Getting to grips with the techniques required to play these different styles of Strathspey has taken me many years and no doubt will take many more (getting to the crest of the hill only reveals another bloomin' higher hill ahead of you) ..... but the journey has given me huge amounts of pleasure. Here are a few of my attempts along that road: -

The Rothiemurchas Rant - a slow (ish) Strathspey. Robert Burns was a huge fan of the tune - "Many of our Strathspeys ancient and modern give me exquisite enjoyment...For instance, I am just now making verses to Rothiemurche's Rant, an air which puts me into raptures ..." I kinda agree - there is something about it that is both wrenching and uplifting at the same time. It is a beautiful tune to play ......
https://soundcloud.com/user-396491986/r ... has-rant-1

An attempt at two old Perthshire Strathspeys: Cha cheilinn sugradh Uileam (I wouldn’t hide William’s flirting) - a lovely, simple, 5-bar (yes .......only 5 bars) Strathspey from the 1784 Patrick MacDonald Collection; and Atholl Brose (also known as Niel Gow’s favourite), thought to have been written by Abraham Mackintosh (born 1769), son of Red Rob Mackintosh of Tulliemet. The first one is probably the melody of a song, the Gaelic lyrics long forgotten; the second is a fairly well-known fiddle tune. Both tunes lend themselves to being played on the flute (as long as you have an F natural key) ....... and to straying a wee bit off the path.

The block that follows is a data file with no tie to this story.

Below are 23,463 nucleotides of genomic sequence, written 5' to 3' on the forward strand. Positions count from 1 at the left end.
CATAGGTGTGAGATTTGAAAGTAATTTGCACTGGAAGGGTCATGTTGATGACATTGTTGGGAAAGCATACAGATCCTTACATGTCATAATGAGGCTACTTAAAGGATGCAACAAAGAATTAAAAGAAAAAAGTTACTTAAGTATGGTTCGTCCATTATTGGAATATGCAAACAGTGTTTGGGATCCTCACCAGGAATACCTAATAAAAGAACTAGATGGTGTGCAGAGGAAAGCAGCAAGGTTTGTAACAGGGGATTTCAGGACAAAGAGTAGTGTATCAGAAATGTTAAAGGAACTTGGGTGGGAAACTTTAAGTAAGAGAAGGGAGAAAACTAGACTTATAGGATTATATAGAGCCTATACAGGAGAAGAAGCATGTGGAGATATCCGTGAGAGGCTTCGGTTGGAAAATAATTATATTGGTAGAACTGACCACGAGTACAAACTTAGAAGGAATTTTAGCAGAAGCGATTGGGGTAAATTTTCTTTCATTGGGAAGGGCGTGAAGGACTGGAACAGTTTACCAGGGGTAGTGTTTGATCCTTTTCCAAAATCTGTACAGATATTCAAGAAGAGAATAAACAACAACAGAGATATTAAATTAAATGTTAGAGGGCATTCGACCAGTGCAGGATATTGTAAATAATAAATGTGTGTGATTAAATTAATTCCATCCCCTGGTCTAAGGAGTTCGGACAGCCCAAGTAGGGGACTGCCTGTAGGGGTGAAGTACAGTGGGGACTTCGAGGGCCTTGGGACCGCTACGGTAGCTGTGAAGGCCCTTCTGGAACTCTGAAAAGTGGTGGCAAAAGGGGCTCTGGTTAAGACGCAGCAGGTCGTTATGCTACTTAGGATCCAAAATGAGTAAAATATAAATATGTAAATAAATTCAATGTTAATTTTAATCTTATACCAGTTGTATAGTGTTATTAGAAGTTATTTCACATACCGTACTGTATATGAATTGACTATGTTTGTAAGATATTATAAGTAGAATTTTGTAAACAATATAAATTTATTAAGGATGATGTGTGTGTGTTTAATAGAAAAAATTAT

https://soundcloud.com/user-396491986/c ... holl-brose

Would be really interested to hear how other players approach playing Strathspeys on the flute. It would seem to be a fertile field that might benefit from a wee bit more cultivation ........


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 Post subject: Re: Playing Strathspeys
PostPosted: Thu May 14, 2020 8:04 am